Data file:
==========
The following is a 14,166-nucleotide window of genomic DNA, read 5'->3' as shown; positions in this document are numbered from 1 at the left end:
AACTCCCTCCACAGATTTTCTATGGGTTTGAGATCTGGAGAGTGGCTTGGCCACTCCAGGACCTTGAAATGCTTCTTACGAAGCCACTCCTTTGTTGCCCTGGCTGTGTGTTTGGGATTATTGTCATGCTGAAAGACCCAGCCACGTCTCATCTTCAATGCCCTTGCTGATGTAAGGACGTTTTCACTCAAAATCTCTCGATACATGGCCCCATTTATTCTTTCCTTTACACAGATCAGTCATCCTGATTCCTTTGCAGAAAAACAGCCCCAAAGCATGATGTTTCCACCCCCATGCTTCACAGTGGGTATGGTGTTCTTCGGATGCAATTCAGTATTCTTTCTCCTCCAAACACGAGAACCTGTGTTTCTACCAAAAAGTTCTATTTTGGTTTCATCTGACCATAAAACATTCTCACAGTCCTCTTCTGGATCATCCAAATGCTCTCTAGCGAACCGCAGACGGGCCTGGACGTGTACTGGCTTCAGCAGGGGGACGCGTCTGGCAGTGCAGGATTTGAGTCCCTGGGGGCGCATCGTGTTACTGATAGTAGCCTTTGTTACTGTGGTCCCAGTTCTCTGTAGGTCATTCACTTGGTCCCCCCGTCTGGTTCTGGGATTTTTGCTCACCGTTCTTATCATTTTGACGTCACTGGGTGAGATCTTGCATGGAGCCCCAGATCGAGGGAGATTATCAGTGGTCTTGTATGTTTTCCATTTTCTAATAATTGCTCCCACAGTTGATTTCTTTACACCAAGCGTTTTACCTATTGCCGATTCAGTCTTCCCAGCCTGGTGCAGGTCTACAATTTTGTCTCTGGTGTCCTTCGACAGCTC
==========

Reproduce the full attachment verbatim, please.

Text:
The following is a 14,166-nucleotide window of genomic DNA, read 5'->3' as shown; positions in this document are numbered from 1 at the left end:
AACTCCCTCCACAGATTTTCTATGGGTTTGAGATCTGGAGAGTGGCTTGGCCACTCCAGGACCTTGAAATGCTTCTTACGAAGCCACTCCTTTGTTGCCCTGGCTGTGTGTTTGGGATTATTGTCATGCTGAAAGACCCAGCCACGTCTCATCTTCAATGCCCTTGCTGATGTAAGGACGTTTTCACTCAAAATCTCTCGATACATGGCCCCATTTATTCTTTCCTTTACACAGATCAGTCATCCTGATTCCTTTGCAGAAAAACAGCCCCAAAGCATGATGTTTCCACCCCCATGCTTCACAGTGGGTATGGTGTTCTTCGGATGCAATTCAGTATTCTTTCTCCTCCAAACACGAGAACCTGTGTTTCTACCAAAAAGTTCTATTTTGGTTTCATCTGACCATAAAACATTCTCACAGTCCTCTTCTGGATCATCCAAATGCTCTCTAGCGAACCGCAGACGGGCCTGGACGTGTACTGGCTTCAGCAGGGGGACGCGTCTGGCAGTGCAGGATTTGAGTCCCTGGGGGCGCATCGTGTTACTGATAGTAGCCTTTGTTACTGTGGTCCCAGTTCTCTGTAGGTCATTCACTTGGTCCCCCCGTCTGGTTCTGGGATTTTTGCTCACCGTTCTTATCATTTTGACGTCACTGGGTGAGATCTTGCATGGAGCCCCAGATCGAGGGAGATTATCAGTGGTCTTGTATGTTTTCCATTTTCTAATAATTGCTCCCACAGTTGATTTCTTTACACCAAGCGTTTTACCTATTGCCGATTCAGTCTTCCCAGCCTGGTGCAGGTCTACAATTTTGTCTCTGGTGTCCTTCGACAGCTC